COVID-19 has led to many adjustments of the college athletic schedule. The football student-athletes and programs Uplifting Athletes work with face a condensed time frame to prepare for the upcoming season under heightened safety precautions.

In order to avoid any additional pressure, Uplifting Athletes made the decision to cancel all our annual Lift For Life events this summer.

On behalf of the Rare Disease Community Uplifting Athletes serves, thank you to everyone who has supported Lift For Life in the past. We look forward to a full Lift For Life schedule in 2021.

Lift For Life is the signature event for universities across the country that are part of the Uplifting Athletes nationwide network of chapters.

It is more important than ever for Uplifting Athletes to be there for our friends and family affected by Rare Diseases. Please stay tuned for a big announcement on Monday June 22 on how you can help rally support for the Rare Disease Community this summer.

21 NFL Prospects join 2020 Reps For Rare Diseases campaign during NFL Combine


For the sixth consecutive year, Uplifting Athletes is empowering NFL prospects with the opportunity to use the NFL Combine as a platform to give back by raising funds and awareness in support of the Rare Disease Community.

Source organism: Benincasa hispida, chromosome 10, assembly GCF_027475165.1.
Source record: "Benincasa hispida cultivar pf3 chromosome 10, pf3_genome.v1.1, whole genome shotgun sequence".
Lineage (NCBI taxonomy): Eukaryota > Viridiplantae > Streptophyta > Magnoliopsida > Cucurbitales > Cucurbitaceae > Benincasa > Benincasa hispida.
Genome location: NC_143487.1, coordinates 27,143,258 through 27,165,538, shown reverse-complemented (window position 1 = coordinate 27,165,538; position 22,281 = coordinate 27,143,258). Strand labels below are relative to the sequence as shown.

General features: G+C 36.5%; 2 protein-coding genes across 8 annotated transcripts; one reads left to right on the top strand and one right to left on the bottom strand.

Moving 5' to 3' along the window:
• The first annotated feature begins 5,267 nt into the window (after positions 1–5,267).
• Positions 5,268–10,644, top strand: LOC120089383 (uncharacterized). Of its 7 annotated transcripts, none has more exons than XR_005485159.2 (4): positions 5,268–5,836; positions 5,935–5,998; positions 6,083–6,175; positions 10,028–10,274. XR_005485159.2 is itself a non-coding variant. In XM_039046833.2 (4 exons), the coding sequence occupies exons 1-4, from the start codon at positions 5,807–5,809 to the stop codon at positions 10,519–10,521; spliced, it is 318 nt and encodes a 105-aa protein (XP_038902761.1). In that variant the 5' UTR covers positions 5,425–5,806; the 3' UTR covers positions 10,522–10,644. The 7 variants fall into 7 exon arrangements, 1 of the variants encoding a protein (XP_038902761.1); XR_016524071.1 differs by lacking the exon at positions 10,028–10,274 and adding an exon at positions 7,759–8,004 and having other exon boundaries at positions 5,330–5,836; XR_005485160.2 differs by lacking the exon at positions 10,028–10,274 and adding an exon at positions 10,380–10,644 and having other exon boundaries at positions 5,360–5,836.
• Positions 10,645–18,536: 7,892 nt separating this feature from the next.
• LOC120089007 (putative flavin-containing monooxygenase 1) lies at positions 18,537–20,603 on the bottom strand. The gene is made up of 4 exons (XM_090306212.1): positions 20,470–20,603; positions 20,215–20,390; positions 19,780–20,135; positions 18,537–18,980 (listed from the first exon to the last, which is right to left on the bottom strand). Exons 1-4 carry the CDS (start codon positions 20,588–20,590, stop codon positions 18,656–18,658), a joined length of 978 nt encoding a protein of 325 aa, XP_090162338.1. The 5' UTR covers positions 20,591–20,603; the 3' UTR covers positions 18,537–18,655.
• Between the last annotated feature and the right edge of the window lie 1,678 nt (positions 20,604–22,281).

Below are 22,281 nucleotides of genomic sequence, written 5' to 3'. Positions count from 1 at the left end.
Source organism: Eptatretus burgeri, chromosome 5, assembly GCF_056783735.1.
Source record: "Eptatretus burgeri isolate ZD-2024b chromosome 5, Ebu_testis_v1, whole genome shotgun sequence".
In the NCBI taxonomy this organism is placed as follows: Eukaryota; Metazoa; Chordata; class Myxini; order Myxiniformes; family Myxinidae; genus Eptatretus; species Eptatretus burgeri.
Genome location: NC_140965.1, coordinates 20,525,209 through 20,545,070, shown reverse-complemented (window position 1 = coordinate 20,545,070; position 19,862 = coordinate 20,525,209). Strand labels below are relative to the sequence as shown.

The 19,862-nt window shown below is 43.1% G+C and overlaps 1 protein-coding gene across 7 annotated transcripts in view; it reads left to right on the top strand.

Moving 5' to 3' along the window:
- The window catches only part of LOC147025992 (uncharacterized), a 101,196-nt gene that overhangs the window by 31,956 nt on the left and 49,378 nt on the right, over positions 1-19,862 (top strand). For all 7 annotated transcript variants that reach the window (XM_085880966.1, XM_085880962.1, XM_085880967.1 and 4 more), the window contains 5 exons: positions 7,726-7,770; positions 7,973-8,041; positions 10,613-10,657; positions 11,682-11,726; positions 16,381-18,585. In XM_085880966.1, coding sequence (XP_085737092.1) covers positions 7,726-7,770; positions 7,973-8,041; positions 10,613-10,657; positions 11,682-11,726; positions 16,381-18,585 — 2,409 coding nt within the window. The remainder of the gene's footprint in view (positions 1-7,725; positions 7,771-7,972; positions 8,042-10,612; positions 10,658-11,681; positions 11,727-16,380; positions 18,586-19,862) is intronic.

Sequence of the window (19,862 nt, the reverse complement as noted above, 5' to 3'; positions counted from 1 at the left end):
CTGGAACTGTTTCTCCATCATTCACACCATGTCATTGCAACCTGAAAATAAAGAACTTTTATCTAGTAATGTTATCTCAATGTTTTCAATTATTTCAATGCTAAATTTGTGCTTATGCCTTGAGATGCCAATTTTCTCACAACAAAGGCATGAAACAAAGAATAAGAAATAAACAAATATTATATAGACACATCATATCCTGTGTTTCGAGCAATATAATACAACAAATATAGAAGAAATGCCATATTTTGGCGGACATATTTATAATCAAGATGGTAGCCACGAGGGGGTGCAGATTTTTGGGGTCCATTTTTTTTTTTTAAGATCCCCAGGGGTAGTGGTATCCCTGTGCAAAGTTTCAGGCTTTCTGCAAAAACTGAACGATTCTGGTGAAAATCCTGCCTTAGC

Reps For Rare Diseases has been used as a way for athletes to give back at a pivotal point in their quest to play at the highest level as they put their skills on display for NFL teams.

Since its inception in 2015, more than 100 players have participated in this campaign through either the NFL Combine or NFL Pro Day workouts.

This year Uplifting Athletes currently has 21 players who chose to participate in Reps For Rare Diseases 2020 at the NFL Combine including: Grayland Arnold, JaMycal Hasty, Denzel Mims, Clay Johnston, James Lynch and Chris Miller from Baylor, Davion Taylor from Colorado, Jalen Elliott, Alohi Gilman, Tony Jones Jr., Cole Kmet, Chris Finke and Julian Okwara from Notre Dame, Juwan Johnson from Oregon, Rob Windsor from Penn State, Kevin Davidson from Princeton, Sterling Hofrichter and Kendall Coleman from Syracuse, Reggie Robinson and Trevis Gipson from Tulsa and Shaun Bradley from Temple.

“During Combine and Pro Day training, so much time and energy is focused by these young men on achieving their dreams of playing in the NFL,” former NFL player and Uplifting Athletes’ Chapter Success Manager Levi Norwood said. “It is amazing to see so many NFL hopefuls realize, especially during this tiring and grueling process, how impactful their platform can be. We are honored they chose to stand alongside Uplifting Athletes and the Rare Disease Community.” 

Fans and supporters can pledge towards the performance of any one of our NFL Combine participants this year and help Uplifting Athletes tackle rare diseases.

Visit the Uplifting Athletes Reps For Rare Diseases 2020 team landing page, choose your favorite player and make your pledge today.

Horizon Therapeutics plc and Uplifting Athletes announced a new partnership for the 2020 Reps for Rare Diseases campaign. Horizon will match donations up to $35,000 through its #RAREis program, which is dedicated to providing individuals living with rare disease and families access to resources that connect, inform and educate as they navigate their daily lives.